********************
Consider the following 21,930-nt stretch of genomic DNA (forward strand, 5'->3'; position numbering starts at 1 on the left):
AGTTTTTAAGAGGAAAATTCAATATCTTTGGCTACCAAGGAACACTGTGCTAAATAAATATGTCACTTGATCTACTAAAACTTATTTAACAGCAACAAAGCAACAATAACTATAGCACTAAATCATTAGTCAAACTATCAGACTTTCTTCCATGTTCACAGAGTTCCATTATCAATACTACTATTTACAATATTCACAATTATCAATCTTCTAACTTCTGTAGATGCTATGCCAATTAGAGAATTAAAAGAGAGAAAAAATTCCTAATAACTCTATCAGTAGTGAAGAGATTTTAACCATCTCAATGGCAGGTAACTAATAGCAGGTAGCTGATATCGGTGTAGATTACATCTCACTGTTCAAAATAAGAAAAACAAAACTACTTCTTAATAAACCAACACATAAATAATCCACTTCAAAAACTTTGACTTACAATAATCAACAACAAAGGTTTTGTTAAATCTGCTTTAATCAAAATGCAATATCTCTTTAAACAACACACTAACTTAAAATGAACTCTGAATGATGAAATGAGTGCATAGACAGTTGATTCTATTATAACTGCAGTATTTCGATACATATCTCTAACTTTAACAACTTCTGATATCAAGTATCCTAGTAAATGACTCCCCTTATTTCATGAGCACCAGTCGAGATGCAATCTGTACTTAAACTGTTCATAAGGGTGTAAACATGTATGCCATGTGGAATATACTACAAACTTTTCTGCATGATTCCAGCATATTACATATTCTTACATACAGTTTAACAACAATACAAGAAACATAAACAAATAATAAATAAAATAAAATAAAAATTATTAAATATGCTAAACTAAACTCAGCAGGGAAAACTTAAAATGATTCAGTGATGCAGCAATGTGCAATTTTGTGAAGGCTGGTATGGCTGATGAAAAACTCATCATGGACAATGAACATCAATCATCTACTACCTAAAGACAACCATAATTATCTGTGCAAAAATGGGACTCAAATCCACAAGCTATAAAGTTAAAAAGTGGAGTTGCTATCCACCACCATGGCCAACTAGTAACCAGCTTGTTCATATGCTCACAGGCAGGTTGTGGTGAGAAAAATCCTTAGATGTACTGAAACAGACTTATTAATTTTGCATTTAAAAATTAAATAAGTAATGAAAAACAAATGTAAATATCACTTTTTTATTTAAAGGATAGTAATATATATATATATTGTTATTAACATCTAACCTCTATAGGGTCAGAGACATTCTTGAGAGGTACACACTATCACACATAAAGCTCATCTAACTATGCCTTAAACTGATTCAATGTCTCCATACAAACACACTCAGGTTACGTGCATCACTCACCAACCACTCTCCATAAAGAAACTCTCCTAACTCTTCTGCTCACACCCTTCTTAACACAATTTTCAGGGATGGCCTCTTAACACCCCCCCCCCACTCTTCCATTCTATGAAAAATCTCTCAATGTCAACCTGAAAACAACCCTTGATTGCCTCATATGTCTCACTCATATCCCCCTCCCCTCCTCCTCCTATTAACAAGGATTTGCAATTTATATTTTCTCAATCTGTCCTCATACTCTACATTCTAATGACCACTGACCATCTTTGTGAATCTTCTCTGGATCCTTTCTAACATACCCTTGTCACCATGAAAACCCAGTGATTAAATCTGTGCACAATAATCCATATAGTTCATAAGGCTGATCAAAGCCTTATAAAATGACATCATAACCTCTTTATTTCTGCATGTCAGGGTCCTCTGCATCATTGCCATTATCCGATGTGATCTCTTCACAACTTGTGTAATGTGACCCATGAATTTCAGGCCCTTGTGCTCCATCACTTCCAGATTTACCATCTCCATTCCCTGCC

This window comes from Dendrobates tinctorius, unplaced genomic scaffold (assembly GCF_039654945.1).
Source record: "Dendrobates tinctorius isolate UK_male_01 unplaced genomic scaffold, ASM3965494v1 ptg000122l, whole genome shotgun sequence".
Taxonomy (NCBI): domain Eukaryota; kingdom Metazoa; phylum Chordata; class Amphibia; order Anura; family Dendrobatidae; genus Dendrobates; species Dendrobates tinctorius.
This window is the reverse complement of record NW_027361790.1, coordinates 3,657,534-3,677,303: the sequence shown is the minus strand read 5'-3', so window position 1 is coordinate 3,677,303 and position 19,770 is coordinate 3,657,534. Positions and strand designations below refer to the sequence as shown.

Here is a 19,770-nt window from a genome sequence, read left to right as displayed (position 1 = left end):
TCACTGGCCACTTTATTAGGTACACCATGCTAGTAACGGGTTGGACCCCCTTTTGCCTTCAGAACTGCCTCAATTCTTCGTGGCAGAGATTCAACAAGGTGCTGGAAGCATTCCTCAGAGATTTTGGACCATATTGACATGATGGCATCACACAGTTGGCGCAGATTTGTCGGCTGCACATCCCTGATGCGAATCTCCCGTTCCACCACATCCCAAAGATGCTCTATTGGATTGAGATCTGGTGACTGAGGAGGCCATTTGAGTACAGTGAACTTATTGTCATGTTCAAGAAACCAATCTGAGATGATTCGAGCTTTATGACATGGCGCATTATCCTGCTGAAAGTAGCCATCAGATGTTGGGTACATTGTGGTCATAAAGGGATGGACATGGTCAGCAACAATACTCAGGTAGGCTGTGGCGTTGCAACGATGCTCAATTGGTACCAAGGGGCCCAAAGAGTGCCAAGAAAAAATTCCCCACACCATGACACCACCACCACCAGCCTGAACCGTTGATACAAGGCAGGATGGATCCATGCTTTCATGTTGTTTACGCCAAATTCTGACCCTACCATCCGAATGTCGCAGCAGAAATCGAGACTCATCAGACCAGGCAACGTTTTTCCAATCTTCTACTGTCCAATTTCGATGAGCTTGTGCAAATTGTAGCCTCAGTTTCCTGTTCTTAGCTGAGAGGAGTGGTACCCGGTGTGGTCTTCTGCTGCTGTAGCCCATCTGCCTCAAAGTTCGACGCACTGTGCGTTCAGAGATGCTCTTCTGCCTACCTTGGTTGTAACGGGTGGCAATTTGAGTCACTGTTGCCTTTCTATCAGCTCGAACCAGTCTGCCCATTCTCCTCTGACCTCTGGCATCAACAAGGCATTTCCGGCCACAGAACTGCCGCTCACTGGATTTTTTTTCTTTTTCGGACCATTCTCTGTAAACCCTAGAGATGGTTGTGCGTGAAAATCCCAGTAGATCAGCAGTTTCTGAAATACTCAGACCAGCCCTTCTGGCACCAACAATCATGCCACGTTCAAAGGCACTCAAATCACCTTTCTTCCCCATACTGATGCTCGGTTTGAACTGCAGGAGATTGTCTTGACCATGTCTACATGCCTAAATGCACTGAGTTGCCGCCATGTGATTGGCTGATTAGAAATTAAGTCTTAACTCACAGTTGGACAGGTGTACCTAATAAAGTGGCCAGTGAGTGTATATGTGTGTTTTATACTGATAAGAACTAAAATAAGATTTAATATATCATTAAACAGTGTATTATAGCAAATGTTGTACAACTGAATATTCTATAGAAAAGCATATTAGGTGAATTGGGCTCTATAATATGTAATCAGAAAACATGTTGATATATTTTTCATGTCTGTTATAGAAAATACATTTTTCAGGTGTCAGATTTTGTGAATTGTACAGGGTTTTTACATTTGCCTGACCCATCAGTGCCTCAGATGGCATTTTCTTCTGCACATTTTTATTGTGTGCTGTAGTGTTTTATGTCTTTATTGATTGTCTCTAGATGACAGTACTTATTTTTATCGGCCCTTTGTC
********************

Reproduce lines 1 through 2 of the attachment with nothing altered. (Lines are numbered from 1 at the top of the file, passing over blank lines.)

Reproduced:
Consider the following 21,930-nt stretch of genomic DNA (forward strand, 5'->3'; position numbering starts at 1 on the left):
AGTTTTTAAGAGGAAAATTCAATATCTTTGGCTACCAAGGAACACTGTGCTAAATAAATATGTCACTTGATCTACTAAAACTTATTTAACAGCAACAAAGCAACAATAACTATAGCACTAAATCATTAGTCAAACTATCAGACTTTCTTCCATGTTCACAGAGTTCCATTATCAATACTACTATTTACAATATTCACAATTATCAATCTTCTAACTTCTGTAGATGCTATGCCAATTAGAGAATTAAAAGAGAGAAAAAATTCCTAATAACTCTATCAGTAGTGAAGAGATTTTAACCATCTCAATGGCAGGTAACTAATAGCAGGTAGCTGATATCGGTGTAGATTACATCTCACTGTTCAAAATAAGAAAAACAAAACTACTTCTTAATAAACCAACACATAAATAATCCACTTCAAAAACTTTGACTTACAATAATCAACAACAAAGGTTTTGTTAAATCTGCTTTAATCAAAATGCAATATCTCTTTAAACAACACACTAACTTAAAATGAACTCTGAATGATGAAATGAGTGCATAGACAGTTGATTCTATTATAACTGCAGTATTTCGATACATATCTCTAACTTTAACAACTTCTGATATCAAGTATCCTAGTAAATGACTCCCCTTATTTCATGAGCACCAGTCGAGATGCAATCTGTACTTAAACTGTTCATAAGGGTGTAAACATGTATGCCATGTGGAATATACTACAAACTTTTCTGCATGATTCCAGCATATTACATATTCTTACATACAGTTTAACAACAATACAAGAAACATAAACAAATAATAAATAAAATAAAATAAAAATTATTAAATATGCTAAACTAAACTCAGCAGGGAAAACTTAAAATGATTCAGTGATGCAGCAATGTGCAATTTTGTGAAGGCTGGTATGGCTGATGAAAAACTCATCATGGACAATGAACATCAATCATCTACTACCTAAAGACAACCATAATTATCTGTGCAAAAATGGGACTCAAATCCACAAGCTATAAAGTTAAAAAGTGGAGTTGCTATCCACCACCATGGCCAACTAGTAACCAGCTTGTTCATATGCTCACAGGCAGGTTGTGGTGAGAAAAATCCTTAGATGTACTGAAACAGACTTATTAATTTTGCATTTAAAAATTAAATAAGTAATGAAAAACAAATGTAAATATCACTTTTTTATTTAAAGGATAGTAATATATATATATATTGTTATTAACATCTAACCTCTATAGGGTCAGAGACATTCTTGAGAGGTACACACTATCACACATAAAGCTCATCTAACTATGCCTTAAACTGATTCAATGTCTCCATACAAACACACTCAGGTTACGTGCATCACTCACCAACCACTCTCCATAAAGAAACTCTCCTAACTCTTCTGCTCACACCCTTCTTAACACAATTTTCAGGGATGGCCTCTTAACACCCCCCCCCCACTCTTCCATTCTATGAAAAATCTCTCAATGTCAACCTGAAAACAACCCTTGATTGCCTCATATGTCTCACTCATATCCCCCTCCCCTCCTCCTCCTATTAACAAGGATTTGCAATTTATATTTTCTCAATCTGTCCTCATACTCTACATTCTAATGACCACTGACCATCTTTGTGAATCTTCTCTGGATCCTTTCTAACATACCCTTGTCACCATGAAAACCCAGTGATTAAATCTGTGCACAATAATCCATATAGTTCATAAGGCTGATCAAAGCCTTATAAAATGACATCATAACCTCTTTATTTCTGCATGTCAGGGTCCTCTGCATCATTGCCATTATCCGATGTGATCTCTTCACAACTTGTGTAATGTGACCCATGAATTTCAGGCCCTTGTGCTCCATCACTTCCAGATTTACCATCTCCATTCCCTGCC